The recent opening of the Nan A. Rothschild Research Center by the Landmarks Preservation commission marks the first ever municipal archive that is exclusively focused on an archaeological collection of a city.
Much of the history of New York – that until now has been buried quite deep – has now been cataloged and digitized. This includes a “cone-shaped mold used in sugar refining to an oversize oyster, a 7,000-year-old spear tip to a 19th-century Transferware teapot and a bone from a passenger pigeon.”
Many of these archived objects are fantastic ways of learning about the history and uncover so much more than the actual original object, such as a glass seal which identified a wine bottle that was waiting its refilling at a local tavern. There are currently 1,500 boxes of artifacts that come from 31 sites excavated throughout the five boroughs, including: Stadt Huys (that was New York’s first major historical dig built to assist William Kieft so that he didn’t have to entertain guests at his home). It was Nan A. Rothschild herself, a Barnard College Anthropology Professor Emeritus and Columbia University faculty member who excavated that. Hence the repository was named to honor the contributions she had made to the field.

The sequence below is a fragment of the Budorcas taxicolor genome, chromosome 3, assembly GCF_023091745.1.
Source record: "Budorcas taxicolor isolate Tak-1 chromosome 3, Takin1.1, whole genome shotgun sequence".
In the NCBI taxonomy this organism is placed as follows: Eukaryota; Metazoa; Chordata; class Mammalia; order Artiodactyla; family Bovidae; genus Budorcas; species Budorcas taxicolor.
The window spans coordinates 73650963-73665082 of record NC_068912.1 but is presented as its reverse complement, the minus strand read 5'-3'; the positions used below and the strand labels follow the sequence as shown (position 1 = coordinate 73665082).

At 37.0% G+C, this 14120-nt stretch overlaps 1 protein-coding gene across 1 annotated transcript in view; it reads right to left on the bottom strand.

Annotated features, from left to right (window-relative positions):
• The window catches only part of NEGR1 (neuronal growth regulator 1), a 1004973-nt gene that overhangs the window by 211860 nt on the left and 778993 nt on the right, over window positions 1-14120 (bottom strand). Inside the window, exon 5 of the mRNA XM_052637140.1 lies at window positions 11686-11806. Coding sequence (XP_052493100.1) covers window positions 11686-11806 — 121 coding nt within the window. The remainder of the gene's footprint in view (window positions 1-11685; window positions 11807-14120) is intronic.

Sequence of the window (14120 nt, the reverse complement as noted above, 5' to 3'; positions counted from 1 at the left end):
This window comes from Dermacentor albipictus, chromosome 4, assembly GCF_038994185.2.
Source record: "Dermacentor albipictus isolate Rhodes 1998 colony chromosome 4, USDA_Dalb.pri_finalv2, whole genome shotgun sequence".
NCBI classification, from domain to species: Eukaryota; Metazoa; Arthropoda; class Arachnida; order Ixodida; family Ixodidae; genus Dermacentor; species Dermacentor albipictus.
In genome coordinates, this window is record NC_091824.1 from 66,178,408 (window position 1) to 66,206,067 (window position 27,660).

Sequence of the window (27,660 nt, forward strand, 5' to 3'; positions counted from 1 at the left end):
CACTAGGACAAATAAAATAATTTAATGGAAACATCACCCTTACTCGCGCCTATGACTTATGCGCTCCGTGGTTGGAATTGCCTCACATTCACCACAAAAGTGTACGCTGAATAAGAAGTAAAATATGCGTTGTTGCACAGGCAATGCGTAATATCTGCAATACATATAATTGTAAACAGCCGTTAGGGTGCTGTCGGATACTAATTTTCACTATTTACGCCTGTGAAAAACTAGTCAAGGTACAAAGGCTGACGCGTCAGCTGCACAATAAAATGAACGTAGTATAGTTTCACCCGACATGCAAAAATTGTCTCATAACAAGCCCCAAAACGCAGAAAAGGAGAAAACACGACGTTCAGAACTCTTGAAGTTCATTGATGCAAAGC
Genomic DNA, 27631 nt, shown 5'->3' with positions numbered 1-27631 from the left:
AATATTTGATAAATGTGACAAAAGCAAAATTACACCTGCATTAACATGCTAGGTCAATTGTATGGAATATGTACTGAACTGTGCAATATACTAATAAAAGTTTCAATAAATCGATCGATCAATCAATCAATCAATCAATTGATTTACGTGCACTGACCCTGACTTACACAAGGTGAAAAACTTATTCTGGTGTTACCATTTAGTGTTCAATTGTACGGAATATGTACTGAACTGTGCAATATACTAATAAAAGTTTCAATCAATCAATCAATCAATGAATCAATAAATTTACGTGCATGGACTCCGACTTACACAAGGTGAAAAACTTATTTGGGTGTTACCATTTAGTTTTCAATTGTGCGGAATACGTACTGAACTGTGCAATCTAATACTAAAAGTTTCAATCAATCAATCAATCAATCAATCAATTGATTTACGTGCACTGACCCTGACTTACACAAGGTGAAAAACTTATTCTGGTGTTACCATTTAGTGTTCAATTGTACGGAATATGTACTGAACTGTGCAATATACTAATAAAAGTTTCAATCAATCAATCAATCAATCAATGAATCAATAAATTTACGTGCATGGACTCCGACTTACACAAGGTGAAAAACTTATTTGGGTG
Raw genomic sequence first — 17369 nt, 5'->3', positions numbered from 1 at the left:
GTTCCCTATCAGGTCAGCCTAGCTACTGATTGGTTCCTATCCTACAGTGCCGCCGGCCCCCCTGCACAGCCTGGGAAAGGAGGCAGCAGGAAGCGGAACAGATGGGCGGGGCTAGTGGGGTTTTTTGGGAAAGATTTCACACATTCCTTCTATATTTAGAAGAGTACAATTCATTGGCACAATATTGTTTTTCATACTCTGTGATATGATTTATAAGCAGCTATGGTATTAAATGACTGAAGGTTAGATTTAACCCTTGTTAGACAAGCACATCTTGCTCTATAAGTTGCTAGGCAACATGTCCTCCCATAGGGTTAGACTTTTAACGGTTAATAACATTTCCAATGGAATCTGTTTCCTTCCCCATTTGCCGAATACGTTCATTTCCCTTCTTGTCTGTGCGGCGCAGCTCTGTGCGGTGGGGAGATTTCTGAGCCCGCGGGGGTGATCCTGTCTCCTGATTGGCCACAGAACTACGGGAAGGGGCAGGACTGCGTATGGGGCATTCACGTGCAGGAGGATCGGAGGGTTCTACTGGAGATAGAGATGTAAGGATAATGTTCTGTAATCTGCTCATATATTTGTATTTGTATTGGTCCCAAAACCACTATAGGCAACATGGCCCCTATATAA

As well, the archives have been contributed to by the Fund for the City of New York, the Iron Mountain and the Museum of the City of New York.